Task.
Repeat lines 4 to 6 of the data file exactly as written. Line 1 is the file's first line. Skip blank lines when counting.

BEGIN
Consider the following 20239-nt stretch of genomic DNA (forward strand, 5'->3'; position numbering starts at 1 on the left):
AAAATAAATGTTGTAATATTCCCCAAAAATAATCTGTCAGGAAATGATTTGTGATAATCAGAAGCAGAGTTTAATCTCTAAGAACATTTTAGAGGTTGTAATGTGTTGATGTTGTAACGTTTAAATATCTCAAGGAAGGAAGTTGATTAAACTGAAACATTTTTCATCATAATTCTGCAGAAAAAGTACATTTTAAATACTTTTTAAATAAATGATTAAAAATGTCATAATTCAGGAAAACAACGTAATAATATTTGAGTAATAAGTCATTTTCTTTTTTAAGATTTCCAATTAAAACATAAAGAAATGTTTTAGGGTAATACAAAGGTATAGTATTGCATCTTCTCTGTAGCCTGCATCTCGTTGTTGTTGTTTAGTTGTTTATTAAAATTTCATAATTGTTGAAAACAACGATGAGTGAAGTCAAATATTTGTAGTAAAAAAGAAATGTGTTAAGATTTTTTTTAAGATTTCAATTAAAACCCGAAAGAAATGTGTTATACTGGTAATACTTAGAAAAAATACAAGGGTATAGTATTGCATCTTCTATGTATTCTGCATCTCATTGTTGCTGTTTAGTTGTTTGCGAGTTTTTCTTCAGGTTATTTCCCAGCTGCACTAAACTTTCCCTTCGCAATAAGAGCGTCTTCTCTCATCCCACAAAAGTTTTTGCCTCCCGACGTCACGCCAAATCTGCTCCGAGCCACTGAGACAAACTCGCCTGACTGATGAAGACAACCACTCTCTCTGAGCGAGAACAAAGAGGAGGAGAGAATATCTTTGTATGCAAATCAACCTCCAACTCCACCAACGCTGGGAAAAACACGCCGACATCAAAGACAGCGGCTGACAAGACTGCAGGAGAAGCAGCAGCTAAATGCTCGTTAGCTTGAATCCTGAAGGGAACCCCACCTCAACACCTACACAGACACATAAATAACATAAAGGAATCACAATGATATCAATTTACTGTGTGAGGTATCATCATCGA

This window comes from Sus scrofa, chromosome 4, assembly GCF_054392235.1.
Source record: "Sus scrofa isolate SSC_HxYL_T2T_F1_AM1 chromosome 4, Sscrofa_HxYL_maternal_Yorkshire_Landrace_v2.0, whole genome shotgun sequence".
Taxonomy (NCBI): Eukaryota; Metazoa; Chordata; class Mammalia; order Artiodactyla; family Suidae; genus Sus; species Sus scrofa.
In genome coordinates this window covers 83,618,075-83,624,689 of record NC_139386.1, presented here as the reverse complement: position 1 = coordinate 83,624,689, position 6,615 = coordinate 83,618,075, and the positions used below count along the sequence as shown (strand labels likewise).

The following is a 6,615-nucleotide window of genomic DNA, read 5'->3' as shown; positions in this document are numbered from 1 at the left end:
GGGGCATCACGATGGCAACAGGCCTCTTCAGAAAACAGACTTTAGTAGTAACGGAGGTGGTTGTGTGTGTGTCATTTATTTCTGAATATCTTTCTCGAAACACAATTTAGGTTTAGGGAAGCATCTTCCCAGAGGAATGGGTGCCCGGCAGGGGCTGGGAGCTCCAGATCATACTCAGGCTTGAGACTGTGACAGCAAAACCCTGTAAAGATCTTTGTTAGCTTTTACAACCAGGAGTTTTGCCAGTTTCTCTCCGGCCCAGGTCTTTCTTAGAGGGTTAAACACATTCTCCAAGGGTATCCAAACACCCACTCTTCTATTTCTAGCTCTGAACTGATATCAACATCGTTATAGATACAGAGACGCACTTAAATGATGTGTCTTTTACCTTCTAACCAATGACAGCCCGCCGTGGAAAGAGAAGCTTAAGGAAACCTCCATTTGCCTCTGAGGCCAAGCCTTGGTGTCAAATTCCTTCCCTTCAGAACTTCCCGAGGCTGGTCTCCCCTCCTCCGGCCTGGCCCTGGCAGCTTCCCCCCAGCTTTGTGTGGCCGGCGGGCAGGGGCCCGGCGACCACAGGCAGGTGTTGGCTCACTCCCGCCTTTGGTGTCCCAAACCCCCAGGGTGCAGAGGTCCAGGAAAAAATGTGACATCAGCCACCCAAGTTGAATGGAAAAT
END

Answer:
Source record: "Sus scrofa isolate SSC_HxYL_T2T_F1_AM1 chromosome 4, Sscrofa_HxYL_maternal_Yorkshire_Landrace_v2.0, whole genome shotgun sequence".
Taxonomy (NCBI): Eukaryota; Metazoa; Chordata; class Mammalia; order Artiodactyla; family Suidae; genus Sus; species Sus scrofa.
In genome coordinates this window covers 83,618,075-83,624,689 of record NC_139386.1, presented here as the reverse complement: position 1 = coordinate 83,624,689, position 6,615 = coordinate 83,618,075, and the positions used below count along the sequence as shown (strand labels likewise).